Biden, doctors say new abortion laws have a relaxing effect

WASHINGTON, Oct 4 (Reuters) – U.S. President Joe Biden and top White House officials on Tuesday announced new guidelines and grants to protect abortion and contraceptive rights, saying women’s rights have already been curtailed since the Supreme Court overturned Roe vs. Wade 100 days. since.

In a meeting of the Reproductive Rights Task Force with Vice President Kamala Harris, Biden said the decision to repeal women’s constitutional right to abortion has had frightening ripple effects in some states, including limiting one teenager’s access to medication she needed for arthritis. “We will not sit back and let Republicans across the country enact extreme policies,” he said.

Abortion bans have gone into effect in more than a dozen states since the court overturned the 1973 Roe v. Wade ruling on June 24. Nearly 30 million women of childbearing age now live in a state with a ban, including nearly 22 million women who cannot access abortion care after six weeks, it said.

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The meeting, held with doctors, lawmakers and White House officials, focused on how millions of women cannot access abortion services, face shrinking access to contraception, and how doctors and nurses face criminal penalties for perform abortions.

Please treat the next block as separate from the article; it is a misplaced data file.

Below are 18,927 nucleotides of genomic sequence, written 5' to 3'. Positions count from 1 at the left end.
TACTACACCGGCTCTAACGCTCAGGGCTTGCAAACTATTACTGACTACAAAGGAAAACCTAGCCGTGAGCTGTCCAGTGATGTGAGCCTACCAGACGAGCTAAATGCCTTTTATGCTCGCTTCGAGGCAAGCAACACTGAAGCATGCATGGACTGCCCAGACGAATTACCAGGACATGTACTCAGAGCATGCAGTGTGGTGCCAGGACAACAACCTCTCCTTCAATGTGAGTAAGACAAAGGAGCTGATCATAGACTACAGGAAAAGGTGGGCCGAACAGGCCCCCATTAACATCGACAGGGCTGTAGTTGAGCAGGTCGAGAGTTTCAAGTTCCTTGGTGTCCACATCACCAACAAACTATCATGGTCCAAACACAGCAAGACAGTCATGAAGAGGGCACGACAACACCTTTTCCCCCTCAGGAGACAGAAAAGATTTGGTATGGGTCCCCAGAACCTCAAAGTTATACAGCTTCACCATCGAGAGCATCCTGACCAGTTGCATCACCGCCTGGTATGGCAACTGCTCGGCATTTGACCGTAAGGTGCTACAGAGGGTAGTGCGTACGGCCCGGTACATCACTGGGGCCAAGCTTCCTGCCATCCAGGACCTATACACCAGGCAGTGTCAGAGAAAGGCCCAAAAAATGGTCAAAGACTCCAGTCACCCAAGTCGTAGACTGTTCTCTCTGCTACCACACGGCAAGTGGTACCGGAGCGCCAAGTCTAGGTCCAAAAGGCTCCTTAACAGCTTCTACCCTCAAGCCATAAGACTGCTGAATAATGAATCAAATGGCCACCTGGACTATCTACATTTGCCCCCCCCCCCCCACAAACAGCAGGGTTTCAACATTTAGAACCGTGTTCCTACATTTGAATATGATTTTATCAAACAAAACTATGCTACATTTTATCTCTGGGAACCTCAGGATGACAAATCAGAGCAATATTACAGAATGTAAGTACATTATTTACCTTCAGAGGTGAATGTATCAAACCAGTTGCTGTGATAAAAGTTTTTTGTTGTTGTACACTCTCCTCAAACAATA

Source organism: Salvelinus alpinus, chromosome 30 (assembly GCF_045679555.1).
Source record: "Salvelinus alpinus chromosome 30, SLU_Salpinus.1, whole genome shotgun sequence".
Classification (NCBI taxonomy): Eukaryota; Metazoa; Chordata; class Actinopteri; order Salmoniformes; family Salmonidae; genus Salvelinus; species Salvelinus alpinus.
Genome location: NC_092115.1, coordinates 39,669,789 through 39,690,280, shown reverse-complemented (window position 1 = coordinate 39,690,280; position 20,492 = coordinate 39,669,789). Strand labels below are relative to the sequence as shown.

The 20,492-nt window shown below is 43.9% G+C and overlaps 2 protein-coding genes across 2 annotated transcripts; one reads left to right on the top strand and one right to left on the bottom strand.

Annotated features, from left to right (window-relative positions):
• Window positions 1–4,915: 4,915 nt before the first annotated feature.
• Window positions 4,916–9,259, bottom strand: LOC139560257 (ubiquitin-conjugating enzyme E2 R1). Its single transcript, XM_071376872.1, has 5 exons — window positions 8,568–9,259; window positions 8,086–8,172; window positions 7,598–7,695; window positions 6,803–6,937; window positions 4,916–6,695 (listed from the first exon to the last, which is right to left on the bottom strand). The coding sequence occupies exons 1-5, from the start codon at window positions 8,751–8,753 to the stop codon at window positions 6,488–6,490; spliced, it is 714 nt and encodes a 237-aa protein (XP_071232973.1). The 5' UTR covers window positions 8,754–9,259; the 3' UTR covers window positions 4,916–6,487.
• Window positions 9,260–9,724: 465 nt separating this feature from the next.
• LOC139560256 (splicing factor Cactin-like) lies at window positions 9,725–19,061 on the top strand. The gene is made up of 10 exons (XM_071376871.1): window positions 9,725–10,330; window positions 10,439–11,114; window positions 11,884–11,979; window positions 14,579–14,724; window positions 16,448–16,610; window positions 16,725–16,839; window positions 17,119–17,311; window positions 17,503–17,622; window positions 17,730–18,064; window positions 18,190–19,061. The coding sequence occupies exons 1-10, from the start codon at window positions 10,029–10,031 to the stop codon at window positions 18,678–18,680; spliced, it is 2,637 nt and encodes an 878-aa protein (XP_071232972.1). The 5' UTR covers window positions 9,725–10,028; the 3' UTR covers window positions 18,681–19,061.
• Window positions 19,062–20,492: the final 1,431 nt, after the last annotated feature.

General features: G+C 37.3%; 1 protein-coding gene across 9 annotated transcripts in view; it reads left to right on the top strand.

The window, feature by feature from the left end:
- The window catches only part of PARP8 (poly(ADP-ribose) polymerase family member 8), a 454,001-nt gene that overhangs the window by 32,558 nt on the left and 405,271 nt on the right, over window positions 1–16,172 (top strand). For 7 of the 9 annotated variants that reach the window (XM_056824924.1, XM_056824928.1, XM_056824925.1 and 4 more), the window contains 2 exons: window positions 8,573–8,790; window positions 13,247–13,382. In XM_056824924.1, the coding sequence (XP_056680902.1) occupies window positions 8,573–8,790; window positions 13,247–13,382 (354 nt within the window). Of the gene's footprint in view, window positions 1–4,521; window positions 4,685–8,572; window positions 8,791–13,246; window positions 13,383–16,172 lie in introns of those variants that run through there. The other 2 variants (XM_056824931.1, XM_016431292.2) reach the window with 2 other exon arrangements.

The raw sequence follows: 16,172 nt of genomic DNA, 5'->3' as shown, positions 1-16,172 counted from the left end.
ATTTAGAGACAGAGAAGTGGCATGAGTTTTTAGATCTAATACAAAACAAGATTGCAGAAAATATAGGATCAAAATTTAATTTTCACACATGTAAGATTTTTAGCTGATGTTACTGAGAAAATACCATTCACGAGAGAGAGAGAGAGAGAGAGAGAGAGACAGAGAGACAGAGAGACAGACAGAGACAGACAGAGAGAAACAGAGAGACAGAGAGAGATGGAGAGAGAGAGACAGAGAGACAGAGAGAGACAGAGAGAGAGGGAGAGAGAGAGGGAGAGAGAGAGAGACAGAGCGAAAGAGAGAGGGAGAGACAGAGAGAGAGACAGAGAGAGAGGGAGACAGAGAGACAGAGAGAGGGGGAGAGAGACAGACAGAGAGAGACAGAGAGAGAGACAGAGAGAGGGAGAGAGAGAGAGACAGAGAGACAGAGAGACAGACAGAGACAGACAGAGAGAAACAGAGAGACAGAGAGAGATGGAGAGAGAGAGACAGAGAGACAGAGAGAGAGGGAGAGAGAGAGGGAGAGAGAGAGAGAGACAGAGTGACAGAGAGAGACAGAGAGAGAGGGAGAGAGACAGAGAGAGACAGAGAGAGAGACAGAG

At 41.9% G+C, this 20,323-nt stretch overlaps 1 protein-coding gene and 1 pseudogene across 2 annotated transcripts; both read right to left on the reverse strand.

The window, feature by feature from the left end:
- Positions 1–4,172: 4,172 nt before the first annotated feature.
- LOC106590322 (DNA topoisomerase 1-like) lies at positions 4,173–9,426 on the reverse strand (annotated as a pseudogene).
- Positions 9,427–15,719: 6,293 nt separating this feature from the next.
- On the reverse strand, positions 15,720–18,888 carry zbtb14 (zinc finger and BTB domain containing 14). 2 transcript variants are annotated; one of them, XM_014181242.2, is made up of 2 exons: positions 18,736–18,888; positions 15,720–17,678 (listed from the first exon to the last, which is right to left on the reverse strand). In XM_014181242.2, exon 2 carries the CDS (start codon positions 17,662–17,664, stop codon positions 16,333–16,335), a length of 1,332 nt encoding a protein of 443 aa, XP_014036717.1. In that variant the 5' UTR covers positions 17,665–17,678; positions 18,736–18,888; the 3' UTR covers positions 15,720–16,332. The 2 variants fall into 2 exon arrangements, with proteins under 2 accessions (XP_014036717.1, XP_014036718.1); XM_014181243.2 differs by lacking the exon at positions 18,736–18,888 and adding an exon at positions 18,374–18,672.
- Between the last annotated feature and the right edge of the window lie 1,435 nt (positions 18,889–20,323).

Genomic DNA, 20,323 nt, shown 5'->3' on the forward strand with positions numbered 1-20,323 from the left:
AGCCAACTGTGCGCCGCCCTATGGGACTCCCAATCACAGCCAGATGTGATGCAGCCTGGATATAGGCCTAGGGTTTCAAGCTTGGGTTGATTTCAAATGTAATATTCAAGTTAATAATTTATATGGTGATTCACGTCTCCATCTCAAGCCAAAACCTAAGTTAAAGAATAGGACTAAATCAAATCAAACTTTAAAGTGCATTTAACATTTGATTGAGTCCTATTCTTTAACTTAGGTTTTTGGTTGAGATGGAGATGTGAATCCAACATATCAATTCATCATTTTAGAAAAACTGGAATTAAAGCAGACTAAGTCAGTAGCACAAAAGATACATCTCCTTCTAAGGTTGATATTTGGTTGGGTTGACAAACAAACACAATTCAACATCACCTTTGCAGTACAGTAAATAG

The Supreme Court ruling “created a health care crisis in America,” Harris said. “What we’re seeing in laws around our country is the criminalization of doctors and health care providers,” she said, noting that some states had reverted to abortion laws that were in place before women had the right to vote.

“Clearly, the Dobbs ruling has sown fear and confusion on our college campuses,” Education Secretary Miguel Cardona said.

Officials talked about new guidelines for universities from the Department of Education to protect students from discrimination based on pregnancy and $6 million in new grants to protect access to reproductive health services from the Department of Health & Human Services.

“I’m forced to turn away patients,” Dr. Nisha Verma, an obstetrician based in Georgia.

“I’ve had teenagers with chronic medical conditions that make their pregnancy very high-risk, and women… who get a terrible diagnosis of fetal abnormalities cry when they find out they can’t get their abortion in our state, and asking me to help them,” she said.

Democrats are increasingly hoping that the Supreme Court ruling will boost voter support in the midterm elections in November.

About 71% of Americans — including majorities of Democrats and Republicans — say decisions about terminating a pregnancy should be left up to a woman and her doctor, a Reuters/Ipsos poll showed in June.

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Reporting by Nandita Bose in Washington; Editing by Raju Gopalakrishnan, Heather Timmons and Aurora Ellis

Our standards: Thomson Reuters Trust Principles.

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